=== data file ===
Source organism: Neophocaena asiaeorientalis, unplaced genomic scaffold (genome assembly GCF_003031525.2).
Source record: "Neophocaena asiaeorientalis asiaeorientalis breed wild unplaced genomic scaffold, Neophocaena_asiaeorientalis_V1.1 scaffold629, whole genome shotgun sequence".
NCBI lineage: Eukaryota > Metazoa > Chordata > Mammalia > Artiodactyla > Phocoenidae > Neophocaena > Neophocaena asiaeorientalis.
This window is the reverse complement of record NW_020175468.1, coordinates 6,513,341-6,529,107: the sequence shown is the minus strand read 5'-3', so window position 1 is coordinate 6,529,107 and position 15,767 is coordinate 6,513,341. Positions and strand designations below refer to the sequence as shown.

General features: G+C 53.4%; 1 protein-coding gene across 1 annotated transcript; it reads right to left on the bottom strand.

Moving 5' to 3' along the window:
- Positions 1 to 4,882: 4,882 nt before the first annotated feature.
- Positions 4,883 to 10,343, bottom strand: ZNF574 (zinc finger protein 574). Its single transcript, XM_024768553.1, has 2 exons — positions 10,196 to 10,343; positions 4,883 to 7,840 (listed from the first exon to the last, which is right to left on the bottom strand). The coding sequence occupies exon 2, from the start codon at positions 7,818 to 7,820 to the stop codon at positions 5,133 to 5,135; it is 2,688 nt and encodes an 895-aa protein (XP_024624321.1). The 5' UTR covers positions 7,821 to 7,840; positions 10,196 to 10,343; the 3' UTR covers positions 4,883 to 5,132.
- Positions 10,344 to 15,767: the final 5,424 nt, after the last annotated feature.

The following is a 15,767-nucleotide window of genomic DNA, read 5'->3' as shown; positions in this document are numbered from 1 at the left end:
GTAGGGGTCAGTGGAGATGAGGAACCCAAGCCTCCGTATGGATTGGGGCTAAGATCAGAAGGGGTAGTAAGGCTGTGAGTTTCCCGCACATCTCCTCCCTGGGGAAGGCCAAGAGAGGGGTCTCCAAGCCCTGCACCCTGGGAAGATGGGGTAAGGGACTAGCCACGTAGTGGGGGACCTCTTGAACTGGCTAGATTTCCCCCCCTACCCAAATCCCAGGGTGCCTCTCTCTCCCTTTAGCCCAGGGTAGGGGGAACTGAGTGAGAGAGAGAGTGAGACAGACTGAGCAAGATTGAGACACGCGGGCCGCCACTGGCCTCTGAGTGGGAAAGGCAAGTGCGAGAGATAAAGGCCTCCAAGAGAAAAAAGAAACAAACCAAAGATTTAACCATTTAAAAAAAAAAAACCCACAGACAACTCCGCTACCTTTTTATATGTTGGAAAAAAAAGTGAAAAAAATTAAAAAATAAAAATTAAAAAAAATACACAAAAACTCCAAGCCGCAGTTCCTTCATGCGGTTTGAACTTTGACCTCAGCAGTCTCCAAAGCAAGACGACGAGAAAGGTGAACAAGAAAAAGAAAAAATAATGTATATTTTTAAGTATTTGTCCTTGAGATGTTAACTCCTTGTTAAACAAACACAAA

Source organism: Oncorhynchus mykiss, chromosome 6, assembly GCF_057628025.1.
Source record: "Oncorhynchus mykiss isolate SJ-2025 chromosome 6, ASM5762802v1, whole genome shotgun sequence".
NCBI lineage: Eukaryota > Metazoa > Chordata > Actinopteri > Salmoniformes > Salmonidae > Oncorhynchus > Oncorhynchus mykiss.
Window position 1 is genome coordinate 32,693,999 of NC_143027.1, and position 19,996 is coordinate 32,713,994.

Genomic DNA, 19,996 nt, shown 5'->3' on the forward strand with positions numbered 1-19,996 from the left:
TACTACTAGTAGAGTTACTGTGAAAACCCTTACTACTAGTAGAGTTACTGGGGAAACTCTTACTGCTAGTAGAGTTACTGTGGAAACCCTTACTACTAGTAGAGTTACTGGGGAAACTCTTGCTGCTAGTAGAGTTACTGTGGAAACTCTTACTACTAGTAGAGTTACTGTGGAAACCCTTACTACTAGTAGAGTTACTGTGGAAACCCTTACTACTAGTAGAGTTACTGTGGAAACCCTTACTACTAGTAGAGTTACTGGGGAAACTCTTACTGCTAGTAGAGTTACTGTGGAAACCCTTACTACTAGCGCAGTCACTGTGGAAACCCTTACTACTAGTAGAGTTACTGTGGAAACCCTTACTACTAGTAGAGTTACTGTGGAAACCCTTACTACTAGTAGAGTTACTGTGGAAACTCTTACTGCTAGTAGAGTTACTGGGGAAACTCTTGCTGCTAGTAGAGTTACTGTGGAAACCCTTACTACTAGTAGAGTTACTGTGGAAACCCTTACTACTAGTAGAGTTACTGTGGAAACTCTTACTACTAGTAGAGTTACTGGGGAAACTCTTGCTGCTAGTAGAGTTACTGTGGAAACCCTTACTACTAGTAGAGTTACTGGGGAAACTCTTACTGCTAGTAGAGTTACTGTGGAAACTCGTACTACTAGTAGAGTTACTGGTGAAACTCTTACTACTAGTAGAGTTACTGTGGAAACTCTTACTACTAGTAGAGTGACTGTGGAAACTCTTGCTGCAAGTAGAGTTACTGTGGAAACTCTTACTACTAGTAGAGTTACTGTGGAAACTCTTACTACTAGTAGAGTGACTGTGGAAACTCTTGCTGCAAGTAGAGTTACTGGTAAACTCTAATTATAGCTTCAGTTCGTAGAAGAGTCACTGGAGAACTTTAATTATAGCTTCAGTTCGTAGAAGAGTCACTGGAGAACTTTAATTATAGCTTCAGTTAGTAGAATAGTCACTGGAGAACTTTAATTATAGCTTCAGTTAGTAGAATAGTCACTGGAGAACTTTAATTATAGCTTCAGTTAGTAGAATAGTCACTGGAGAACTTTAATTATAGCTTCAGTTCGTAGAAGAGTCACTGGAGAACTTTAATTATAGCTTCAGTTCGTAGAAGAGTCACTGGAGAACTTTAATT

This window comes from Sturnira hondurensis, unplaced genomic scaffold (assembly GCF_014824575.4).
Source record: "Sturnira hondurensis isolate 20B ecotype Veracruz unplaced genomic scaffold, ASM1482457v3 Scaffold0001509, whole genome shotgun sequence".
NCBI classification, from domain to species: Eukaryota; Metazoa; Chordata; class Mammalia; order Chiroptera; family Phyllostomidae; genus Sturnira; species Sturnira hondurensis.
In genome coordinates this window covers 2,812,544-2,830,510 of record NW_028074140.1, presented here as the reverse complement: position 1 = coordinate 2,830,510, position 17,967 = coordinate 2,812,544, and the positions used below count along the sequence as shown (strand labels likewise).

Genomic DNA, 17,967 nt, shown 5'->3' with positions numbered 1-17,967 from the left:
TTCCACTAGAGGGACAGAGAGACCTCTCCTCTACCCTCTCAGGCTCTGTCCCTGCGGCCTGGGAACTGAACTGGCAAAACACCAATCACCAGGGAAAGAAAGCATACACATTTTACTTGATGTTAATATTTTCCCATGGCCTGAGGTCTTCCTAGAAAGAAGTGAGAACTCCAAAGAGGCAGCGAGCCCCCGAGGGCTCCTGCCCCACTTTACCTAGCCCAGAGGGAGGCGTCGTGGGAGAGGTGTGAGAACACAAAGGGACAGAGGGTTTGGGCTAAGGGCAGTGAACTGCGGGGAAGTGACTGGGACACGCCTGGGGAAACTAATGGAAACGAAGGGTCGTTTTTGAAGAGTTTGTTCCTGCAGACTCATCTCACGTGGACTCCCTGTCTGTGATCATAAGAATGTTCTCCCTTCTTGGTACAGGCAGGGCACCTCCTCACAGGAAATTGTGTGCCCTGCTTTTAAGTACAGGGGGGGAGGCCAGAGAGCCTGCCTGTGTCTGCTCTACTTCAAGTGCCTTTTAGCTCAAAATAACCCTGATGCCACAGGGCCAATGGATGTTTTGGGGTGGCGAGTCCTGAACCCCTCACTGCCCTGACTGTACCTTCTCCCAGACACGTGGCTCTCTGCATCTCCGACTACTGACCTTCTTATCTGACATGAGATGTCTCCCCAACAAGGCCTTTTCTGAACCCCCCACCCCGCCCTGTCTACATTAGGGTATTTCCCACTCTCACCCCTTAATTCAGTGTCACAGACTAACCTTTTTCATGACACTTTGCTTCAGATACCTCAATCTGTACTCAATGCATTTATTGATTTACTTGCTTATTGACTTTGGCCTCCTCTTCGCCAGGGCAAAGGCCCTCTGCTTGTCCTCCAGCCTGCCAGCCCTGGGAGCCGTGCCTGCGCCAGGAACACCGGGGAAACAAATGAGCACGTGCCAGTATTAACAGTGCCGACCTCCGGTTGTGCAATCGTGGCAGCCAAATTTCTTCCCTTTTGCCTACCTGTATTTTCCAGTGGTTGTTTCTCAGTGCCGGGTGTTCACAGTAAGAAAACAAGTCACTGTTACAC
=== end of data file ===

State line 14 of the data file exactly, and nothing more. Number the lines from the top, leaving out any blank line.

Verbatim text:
NCBI lineage: Eukaryota > Metazoa > Chordata > Actinopteri > Salmoniformes > Salmonidae > Oncorhynchus > Oncorhynchus mykiss.